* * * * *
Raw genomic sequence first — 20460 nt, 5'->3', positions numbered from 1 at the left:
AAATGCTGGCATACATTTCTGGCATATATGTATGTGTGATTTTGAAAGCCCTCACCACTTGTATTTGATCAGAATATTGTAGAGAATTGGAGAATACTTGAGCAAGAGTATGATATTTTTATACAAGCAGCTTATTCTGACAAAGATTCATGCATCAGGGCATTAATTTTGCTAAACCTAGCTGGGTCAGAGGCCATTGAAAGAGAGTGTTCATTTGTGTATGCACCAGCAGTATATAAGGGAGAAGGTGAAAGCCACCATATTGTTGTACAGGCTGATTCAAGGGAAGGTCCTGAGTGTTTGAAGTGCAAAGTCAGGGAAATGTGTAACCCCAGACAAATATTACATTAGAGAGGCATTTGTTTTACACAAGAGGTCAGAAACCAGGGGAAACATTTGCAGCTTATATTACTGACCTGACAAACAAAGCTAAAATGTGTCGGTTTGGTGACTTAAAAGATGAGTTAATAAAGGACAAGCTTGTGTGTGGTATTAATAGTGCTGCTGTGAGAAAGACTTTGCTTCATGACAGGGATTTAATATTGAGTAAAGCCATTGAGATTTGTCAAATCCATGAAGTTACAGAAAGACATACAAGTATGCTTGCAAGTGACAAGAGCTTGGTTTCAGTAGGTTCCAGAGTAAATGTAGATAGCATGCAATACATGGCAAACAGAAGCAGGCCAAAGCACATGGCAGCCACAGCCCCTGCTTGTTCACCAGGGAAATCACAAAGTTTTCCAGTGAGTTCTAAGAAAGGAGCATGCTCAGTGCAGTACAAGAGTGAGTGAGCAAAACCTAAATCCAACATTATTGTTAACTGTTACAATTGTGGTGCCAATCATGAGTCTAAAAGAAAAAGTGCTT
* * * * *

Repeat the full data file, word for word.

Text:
Raw genomic sequence first — 20460 nt, 5'->3', positions numbered from 1 at the left:
AAATGCTGGCATACATTTCTGGCATATATGTATGTGTGATTTTGAAAGCCCTCACCACTTGTATTTGATCAGAATATTGTAGAGAATTGGAGAATACTTGAGCAAGAGTATGATATTTTTATACAAGCAGCTTATTCTGACAAAGATTCATGCATCAGGGCATTAATTTTGCTAAACCTAGCTGGGTCAGAGGCCATTGAAAGAGAGTGTTCATTTGTGTATGCACCAGCAGTATATAAGGGAGAAGGTGAAAGCCACCATATTGTTGTACAGGCTGATTCAAGGGAAGGTCCTGAGTGTTTGAAGTGCAAAGTCAGGGAAATGTGTAACCCCAGACAAATATTACATTAGAGAGGCATTTGTTTTACACAAGAGGTCAGAAACCAGGGGAAACATTTGCAGCTTATATTACTGACCTGACAAACAAAGCTAAAATGTGTCGGTTTGGTGACTTAAAAGATGAGTTAATAAAGGACAAGCTTGTGTGTGGTATTAATAGTGCTGCTGTGAGAAAGACTTTGCTTCATGACAGGGATTTAATATTGAGTAAAGCCATTGAGATTTGTCAAATCCATGAAGTTACAGAAAGACATACAAGTATGCTTGCAAGTGACAAGAGCTTGGTTTCAGTAGGTTCCAGAGTAAATGTAGATAGCATGCAATACATGGCAAACAGAAGCAGGCCAAAGCACATGGCAGCCACAGCCCCTGCTTGTTCACCAGGGAAATCACAAAGTTTTCCAGTGAGTTCTAAGAAAGGAGCATGCTCAGTGCAGTACAAGAGTGAGTGAGCAAAACCTAAATCCAACATTATTGTTAACTGTTACAATTGTGGTGCCAATCATGAGTCTAAAAGAAAAAGTGCTT